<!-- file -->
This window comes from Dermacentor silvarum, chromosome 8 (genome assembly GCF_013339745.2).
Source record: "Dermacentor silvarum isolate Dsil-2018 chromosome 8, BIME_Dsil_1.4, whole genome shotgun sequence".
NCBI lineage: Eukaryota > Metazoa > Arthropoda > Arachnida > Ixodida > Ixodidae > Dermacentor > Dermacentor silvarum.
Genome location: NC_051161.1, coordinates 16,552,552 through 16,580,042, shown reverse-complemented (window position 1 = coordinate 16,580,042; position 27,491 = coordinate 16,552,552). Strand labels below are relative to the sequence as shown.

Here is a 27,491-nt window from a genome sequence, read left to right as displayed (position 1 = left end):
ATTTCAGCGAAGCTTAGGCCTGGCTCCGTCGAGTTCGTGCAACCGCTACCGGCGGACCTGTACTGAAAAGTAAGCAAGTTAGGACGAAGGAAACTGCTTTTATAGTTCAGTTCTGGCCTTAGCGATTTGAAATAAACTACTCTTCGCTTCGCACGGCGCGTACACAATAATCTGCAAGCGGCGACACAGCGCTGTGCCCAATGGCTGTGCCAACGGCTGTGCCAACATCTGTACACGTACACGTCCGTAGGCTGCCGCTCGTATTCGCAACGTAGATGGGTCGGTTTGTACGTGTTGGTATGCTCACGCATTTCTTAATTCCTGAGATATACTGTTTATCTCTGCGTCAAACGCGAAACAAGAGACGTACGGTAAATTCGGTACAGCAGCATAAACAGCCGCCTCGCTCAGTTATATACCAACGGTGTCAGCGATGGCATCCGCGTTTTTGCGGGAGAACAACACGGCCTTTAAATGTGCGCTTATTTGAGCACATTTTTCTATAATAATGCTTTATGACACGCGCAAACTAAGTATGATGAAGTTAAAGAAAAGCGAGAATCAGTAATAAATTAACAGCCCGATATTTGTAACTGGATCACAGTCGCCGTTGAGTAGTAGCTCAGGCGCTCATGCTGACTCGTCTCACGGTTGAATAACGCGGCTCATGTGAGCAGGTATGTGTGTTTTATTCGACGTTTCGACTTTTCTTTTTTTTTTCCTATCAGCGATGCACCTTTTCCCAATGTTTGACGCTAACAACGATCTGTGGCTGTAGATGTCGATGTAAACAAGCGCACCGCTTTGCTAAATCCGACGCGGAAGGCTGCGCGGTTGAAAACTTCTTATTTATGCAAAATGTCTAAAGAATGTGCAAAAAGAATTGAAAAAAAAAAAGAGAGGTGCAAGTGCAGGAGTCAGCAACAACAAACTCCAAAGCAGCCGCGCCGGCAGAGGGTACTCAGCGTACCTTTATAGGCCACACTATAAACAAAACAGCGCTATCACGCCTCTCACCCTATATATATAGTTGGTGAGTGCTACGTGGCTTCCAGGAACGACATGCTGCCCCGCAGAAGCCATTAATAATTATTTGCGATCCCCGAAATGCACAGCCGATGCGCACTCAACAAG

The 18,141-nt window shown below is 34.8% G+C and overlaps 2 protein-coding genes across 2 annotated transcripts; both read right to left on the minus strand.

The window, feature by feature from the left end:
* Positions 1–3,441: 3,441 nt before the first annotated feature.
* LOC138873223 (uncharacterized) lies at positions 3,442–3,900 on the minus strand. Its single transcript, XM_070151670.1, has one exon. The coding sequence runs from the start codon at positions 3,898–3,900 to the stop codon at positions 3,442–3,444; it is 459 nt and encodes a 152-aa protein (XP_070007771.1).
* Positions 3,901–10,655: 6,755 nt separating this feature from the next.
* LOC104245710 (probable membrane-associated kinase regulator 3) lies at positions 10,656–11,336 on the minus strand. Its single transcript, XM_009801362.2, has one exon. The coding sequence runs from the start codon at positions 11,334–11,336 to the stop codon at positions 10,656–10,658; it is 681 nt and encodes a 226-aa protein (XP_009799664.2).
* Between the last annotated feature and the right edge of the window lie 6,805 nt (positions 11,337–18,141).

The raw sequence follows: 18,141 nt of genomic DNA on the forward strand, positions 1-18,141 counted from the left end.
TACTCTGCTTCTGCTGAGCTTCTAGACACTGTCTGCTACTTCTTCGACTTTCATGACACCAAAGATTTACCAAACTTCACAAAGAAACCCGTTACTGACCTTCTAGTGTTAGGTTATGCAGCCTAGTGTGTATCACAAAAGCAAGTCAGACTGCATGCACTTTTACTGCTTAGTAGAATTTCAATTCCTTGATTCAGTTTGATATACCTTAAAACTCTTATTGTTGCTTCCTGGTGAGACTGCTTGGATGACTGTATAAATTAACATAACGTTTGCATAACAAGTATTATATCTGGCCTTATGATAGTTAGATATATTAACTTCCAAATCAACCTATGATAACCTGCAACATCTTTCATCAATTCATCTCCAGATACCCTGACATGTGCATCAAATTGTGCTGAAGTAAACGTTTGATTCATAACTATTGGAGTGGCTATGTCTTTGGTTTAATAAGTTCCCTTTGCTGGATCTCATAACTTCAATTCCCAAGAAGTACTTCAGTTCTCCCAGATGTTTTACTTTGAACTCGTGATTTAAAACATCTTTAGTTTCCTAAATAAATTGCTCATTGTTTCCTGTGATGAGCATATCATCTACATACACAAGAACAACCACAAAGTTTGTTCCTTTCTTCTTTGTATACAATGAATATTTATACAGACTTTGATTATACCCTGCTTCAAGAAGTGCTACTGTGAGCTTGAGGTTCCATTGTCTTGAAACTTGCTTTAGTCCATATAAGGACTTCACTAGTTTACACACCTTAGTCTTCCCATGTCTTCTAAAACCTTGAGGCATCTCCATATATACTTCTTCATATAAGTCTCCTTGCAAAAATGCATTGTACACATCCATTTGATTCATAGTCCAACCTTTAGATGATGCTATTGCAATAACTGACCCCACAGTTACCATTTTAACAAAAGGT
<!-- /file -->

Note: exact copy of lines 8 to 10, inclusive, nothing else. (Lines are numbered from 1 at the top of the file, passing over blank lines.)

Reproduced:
The window, feature by feature from the left end:
* Positions 1–3,441: 3,441 nt before the first annotated feature.
* LOC138873223 (uncharacterized) lies at positions 3,442–3,900 on the minus strand. Its single transcript, XM_070151670.1, has one exon. The coding sequence runs from the start codon at positions 3,898–3,900 to the stop codon at positions 3,442–3,444; it is 459 nt and encodes a 152-aa protein (XP_070007771.1).